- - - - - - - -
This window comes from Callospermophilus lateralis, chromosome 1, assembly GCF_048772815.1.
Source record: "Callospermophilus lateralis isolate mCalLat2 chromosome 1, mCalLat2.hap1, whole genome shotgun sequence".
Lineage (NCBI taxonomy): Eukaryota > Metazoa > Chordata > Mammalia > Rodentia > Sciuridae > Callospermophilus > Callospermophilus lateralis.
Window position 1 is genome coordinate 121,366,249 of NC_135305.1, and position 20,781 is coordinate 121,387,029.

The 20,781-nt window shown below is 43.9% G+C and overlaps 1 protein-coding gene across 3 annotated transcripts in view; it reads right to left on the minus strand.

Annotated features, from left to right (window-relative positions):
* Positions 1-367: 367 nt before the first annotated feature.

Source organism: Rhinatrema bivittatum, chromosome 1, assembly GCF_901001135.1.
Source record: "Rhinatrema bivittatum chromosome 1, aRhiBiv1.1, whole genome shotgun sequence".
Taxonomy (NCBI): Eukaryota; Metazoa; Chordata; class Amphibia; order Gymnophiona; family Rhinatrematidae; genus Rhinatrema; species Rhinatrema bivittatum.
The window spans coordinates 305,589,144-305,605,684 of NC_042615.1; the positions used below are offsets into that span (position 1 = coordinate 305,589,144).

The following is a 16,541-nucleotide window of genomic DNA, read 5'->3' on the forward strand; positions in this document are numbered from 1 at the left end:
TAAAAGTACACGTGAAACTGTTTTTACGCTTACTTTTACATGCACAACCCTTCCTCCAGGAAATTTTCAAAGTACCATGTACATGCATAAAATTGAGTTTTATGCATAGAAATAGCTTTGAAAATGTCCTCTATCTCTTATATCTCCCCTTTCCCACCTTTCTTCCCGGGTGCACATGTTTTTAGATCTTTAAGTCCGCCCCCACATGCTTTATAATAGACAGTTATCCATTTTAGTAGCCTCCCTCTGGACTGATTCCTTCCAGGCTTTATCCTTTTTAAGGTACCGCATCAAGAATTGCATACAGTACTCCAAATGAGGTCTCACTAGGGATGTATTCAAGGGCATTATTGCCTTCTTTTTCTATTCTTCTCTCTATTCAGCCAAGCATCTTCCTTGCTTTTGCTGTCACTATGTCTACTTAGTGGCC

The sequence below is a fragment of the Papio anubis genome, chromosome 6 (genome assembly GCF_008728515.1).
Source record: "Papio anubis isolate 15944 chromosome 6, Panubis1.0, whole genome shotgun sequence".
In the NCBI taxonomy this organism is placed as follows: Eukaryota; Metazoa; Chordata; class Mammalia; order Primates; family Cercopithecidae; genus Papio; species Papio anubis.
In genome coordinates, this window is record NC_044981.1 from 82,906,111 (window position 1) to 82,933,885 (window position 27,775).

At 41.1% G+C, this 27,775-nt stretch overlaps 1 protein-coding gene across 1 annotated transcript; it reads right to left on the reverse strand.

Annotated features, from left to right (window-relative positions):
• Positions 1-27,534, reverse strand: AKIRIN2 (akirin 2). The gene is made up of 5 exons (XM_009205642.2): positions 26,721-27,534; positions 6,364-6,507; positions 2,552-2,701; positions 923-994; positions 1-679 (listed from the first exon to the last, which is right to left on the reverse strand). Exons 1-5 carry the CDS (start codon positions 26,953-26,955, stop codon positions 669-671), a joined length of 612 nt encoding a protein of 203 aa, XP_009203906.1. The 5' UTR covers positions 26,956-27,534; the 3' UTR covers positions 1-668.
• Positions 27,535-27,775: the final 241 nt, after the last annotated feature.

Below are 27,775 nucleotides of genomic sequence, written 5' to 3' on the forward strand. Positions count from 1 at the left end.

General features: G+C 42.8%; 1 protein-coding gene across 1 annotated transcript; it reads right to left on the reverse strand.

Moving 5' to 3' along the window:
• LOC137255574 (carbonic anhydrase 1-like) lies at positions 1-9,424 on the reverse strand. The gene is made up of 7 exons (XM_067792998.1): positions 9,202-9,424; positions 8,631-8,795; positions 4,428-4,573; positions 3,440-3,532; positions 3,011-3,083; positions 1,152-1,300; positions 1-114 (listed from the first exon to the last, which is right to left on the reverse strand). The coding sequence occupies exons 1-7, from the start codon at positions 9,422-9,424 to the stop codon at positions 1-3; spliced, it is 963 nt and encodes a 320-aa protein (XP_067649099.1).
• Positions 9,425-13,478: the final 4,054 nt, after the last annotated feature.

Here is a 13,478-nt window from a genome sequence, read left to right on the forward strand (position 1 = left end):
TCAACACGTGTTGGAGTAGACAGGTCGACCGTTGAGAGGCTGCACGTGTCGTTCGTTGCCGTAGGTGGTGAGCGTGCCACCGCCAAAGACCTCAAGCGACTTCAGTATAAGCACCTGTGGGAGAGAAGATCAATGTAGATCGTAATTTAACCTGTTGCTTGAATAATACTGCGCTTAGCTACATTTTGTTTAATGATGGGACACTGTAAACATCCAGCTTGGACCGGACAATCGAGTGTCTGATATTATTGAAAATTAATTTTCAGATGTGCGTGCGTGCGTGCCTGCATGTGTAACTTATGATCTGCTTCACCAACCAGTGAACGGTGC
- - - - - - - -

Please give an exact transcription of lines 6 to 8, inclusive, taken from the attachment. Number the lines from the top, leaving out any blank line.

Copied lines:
Annotated features, from left to right (window-relative positions):
* Positions 1-367: 367 nt before the first annotated feature.

Source organism: Rhinatrema bivittatum, chromosome 1, assembly GCF_901001135.1.